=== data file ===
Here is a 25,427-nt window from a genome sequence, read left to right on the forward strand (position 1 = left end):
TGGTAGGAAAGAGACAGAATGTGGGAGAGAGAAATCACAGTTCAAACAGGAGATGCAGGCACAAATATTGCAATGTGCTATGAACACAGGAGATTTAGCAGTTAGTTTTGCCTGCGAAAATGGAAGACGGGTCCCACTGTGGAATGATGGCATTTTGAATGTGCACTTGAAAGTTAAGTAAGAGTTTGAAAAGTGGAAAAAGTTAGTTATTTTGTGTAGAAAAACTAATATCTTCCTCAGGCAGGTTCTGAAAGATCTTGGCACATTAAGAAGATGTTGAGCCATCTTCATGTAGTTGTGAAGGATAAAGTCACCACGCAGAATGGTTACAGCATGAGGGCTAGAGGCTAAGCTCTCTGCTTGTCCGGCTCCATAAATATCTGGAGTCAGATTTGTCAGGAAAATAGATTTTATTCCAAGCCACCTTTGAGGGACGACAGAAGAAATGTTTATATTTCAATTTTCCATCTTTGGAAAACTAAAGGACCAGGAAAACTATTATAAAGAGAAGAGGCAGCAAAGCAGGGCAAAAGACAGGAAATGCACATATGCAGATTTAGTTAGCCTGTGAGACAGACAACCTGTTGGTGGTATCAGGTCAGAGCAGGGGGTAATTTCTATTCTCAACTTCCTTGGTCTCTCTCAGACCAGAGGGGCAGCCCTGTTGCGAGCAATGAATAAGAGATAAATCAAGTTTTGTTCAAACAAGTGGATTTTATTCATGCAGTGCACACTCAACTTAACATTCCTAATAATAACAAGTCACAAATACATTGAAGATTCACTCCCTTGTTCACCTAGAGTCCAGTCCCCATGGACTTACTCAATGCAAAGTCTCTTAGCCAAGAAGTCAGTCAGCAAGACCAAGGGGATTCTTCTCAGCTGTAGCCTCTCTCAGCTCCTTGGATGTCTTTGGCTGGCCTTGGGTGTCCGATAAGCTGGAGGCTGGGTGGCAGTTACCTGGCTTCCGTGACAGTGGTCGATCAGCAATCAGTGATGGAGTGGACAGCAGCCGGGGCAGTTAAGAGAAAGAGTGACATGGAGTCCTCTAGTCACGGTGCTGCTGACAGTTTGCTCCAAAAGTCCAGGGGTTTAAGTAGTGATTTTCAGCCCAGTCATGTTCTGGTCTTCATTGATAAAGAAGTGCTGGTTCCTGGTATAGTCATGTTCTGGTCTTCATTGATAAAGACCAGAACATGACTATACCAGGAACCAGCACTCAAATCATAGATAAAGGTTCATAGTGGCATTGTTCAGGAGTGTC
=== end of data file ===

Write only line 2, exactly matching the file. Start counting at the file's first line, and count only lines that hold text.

TGGTAGGAAAGAGACAGAATGTGGGAGAGAGAAATCACAGTTCAAACAGGAGATGCAGGCACAAATATTGCAATGTGCTATGAACACAGGAGATTTAGCAGTTAGTTTTGCCTGCGAAAATGGAAGACGGGTCCCACTGTGGAATGATGGCATTTTGAATGTGCACTTGAAAGTTAAGTAAGAGTTTGAAAAGTGGAAAAAGTTAGTTATTTTGTGTAGAAAAACTAATATCTTCCTCAGGCAGGTTCTGAAAGATCTTGGCACATTAAGAAGATGTTGAGCCATCTTCATGTAGTTGTGAAGGATAAAGTCACCACGCAGAATGGTTACAGCATGAGGGCTAGAGGCTAAGCTCTCTGCTTGTCCGGCTCCATAAATATCTGGAGTCAGATTTGTCAGGAAAATAGATTTTATTCCAAGCCACCTTTGAGGGACGACAGAAGAAATGTTTATATTTCAATTTTCCATCTTTGGAAAACTAAAGGACCAGGAAAACTATTATAAAGAGAAGAGGCAGCAAAGCAGGGCAAAAGACAGGAAATGCACATATGCAGATTTAGTTAGCCTGTGAGACAGACAACCTGTTGGTGGTATCAGGTCAGAGCAGGGGGTAATTTCTATTCTCAACTTCCTTGGTCTCTCTCAGACCAGAGGGGCAGCCCTGTTGCGAGCAATGAATAAGAGATAAATCAAGTTTTGTTCAAACAAGTGGATTTTATTCATGCAGTGCACACTCAACTTAACATTCCTAATAATAACAAGTCACAAATACATTGAAGATTCACTCCCTTGTTCACCTAGAGTCCAGTCCCCATGGACTTACTCAATGCAAAGTCTCTTAGCCAAGAAGTCAGTCAGCAAGACCAAGGGGATTCTTCTCAGCTGTAGCCTCTCTCAGCTCCTTGGATGTCTTTGGCTGGCCTTGGGTGTCCGATAAGCTGGAGGCTGGGTGGCAGTTACCTGGCTTCCGTGACAGTGGTCGATCAGCAATCAGTGATGGAGTGGACAGCAGCCGGGGCAGTTAAGAGAAAGAGTGACATGGAGTCCTCTAGTCACGGTGCTGCTGACAGTTTGCTCCAAAAGTCCAGGGGTTTAAGTAGTGATTTTCAGCCCAGTCATGTTCTGGTCTTCATTGATAAAGAAGTGCTGGTTCCTGGTATAGTCATGTTCTGGTCTTCATTGATAAAGACCAGAACATGACTATACCAGGAACCAGCACTCAAATCATAGATAAAGGTTCATAGTGGCATTGTTCAGGAGTGTC